Moon, Saturn, Jupiter November 9, 10 and 11
Moon, Saturn, Jupiter
Jupiter is the second-brightest starlike object in the November evening sky (only Venus appears as a brighter “star”). Jupiter is still near Saturn in the sky, nearly a year after their late 2020 great conjunction. Watch for Jupiter and Saturn near the moon on November 9, 10 and 11, 2021.
We call Jupiter the king of the planets, because it’s the largest planet in our solar system. It’s second only to Venus in brightness among the planets, and among the stars in the November sky. In November 2021, Jupiter is in front of the stars of eastern Capricornus. For people with very good eyesight and who are in a dark site away from city lights, look just below Jupiter for two dim stars, Deneb Algiedi (aka Delta Caprcorni) and Nashira (aka Gamma Capricorni). Binocular users will have no trouble seeing them. Throughout November, Jupiter moves eastward every night, leaving these two stars behind as December approaches.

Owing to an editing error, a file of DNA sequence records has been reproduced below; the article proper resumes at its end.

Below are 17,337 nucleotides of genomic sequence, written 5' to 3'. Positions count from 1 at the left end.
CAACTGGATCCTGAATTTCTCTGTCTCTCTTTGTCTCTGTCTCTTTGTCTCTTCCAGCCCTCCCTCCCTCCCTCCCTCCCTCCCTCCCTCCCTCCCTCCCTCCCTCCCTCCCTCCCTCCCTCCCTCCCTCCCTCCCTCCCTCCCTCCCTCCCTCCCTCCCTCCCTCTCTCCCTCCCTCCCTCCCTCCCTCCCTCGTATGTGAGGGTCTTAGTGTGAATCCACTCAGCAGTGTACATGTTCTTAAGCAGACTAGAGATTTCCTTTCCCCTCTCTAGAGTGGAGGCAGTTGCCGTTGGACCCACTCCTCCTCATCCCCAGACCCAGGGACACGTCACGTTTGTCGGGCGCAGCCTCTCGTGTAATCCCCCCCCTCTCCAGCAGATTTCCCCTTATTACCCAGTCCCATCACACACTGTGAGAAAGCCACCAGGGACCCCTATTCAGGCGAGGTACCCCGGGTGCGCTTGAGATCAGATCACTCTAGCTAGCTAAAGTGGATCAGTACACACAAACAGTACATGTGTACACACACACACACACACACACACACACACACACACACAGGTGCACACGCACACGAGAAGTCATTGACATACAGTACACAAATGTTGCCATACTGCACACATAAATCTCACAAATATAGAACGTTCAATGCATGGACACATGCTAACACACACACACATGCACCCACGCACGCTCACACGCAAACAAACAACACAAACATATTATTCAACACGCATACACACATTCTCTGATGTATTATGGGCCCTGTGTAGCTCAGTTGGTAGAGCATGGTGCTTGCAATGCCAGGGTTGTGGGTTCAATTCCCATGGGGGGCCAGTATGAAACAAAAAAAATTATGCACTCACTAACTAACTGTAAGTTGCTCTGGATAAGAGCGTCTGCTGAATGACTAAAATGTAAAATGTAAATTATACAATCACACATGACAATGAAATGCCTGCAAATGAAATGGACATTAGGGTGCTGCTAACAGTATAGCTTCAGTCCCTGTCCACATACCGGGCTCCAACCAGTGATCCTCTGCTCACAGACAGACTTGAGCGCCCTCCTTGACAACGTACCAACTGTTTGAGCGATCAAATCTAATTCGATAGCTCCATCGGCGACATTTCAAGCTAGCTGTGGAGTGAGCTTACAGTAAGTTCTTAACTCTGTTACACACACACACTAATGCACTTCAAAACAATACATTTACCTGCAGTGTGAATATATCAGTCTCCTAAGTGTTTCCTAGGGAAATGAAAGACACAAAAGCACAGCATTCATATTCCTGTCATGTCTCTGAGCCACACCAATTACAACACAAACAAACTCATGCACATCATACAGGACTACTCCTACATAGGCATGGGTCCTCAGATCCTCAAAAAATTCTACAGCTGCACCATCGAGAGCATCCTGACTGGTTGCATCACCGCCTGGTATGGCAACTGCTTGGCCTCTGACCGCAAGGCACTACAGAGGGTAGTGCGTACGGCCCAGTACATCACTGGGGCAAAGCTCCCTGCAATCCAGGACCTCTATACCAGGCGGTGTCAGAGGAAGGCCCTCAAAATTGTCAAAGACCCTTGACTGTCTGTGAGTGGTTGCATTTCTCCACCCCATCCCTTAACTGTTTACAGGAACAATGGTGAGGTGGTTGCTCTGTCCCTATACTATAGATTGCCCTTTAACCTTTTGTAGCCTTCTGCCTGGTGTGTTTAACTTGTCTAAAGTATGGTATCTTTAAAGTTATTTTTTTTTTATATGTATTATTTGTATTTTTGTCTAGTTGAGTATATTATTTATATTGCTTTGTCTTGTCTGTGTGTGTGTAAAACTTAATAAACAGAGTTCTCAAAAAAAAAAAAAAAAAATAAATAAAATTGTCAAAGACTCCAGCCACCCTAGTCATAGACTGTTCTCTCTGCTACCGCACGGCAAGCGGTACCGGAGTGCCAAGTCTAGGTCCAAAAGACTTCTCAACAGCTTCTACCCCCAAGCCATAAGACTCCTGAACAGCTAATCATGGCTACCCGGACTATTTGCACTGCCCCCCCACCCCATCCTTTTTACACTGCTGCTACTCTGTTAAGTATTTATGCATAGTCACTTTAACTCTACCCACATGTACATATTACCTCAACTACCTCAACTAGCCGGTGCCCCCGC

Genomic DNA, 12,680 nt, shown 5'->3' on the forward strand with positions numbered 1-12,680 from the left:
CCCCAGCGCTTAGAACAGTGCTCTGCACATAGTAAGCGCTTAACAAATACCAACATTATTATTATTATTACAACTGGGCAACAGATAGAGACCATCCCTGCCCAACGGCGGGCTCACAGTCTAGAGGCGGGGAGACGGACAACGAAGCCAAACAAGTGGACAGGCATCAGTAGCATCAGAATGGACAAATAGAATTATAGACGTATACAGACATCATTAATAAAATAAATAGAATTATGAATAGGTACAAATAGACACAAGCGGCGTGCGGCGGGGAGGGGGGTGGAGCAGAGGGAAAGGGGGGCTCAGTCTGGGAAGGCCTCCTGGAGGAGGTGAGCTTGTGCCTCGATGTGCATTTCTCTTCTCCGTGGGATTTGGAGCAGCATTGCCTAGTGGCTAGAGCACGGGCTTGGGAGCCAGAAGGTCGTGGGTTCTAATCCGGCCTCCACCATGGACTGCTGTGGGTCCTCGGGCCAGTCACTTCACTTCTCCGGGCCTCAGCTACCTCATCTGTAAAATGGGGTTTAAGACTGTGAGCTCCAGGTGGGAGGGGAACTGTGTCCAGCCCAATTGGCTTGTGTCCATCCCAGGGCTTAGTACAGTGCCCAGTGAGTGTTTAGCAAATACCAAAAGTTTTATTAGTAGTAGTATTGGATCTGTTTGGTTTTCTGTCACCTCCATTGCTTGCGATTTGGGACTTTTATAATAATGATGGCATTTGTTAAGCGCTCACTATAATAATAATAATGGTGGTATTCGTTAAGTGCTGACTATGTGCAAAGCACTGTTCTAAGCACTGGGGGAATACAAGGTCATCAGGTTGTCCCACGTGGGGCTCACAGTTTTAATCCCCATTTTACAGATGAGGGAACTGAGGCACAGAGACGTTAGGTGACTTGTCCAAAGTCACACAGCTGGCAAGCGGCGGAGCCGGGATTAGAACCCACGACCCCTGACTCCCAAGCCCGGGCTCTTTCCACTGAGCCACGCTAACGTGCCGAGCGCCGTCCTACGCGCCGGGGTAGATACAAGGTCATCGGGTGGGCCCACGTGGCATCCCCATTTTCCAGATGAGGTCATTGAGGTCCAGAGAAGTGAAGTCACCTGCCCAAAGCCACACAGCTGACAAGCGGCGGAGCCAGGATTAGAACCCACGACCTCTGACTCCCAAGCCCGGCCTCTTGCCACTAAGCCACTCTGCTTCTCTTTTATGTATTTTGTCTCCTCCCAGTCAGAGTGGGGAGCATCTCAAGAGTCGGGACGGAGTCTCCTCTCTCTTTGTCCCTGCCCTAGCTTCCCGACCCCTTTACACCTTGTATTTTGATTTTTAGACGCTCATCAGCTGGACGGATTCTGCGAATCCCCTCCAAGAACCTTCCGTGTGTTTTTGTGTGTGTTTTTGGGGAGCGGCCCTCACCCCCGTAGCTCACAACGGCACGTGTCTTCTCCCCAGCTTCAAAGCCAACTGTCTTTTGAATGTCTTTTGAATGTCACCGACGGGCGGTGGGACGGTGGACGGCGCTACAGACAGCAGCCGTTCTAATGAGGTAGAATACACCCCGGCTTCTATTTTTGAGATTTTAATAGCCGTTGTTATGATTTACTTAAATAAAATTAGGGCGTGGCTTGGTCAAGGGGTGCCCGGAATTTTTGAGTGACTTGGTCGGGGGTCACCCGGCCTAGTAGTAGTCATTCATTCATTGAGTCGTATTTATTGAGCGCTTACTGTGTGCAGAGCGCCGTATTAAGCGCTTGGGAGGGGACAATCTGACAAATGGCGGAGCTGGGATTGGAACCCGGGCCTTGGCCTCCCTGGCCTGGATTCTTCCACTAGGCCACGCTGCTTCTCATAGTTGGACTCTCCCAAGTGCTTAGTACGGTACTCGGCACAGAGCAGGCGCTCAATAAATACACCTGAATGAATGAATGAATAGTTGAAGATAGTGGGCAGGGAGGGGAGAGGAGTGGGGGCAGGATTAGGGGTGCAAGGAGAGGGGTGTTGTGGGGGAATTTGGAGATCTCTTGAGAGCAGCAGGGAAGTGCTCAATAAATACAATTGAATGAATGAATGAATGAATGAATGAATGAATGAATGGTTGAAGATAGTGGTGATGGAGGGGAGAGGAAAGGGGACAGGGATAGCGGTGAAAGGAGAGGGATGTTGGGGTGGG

Saturn is fainter than Jupiter, but brighter than most stars. It’s golden in color and shines with a steady light. Saturn can be overlooked. But it’s easy to identify. Simply fully extend your arm and make a fist. Place bright Jupiter on the left side, and Saturn will be the object on the right side.
As with Jupiter, Saturn can be seen in November 2021 moving in front of the background stars of Capricornus. Those people using only their eyes and who have very good eyesight, as well as binocular users, will see Saturn sliding below the dim star Upsilon Capricorni throughout November.
All month long, watch Venus, Saturn, and Jupiter. The two giant planets move towards brilliant Venus. By the end of November, Saturn will sit nearly midway between Jupiter and Venus, forming planetary bookends!
Bottom line: The waxing crescent moon will sweep past Saturn and Jupiter on the evenings of November 9, 10 and 11, 2021. Watch for Venus, too, to the west.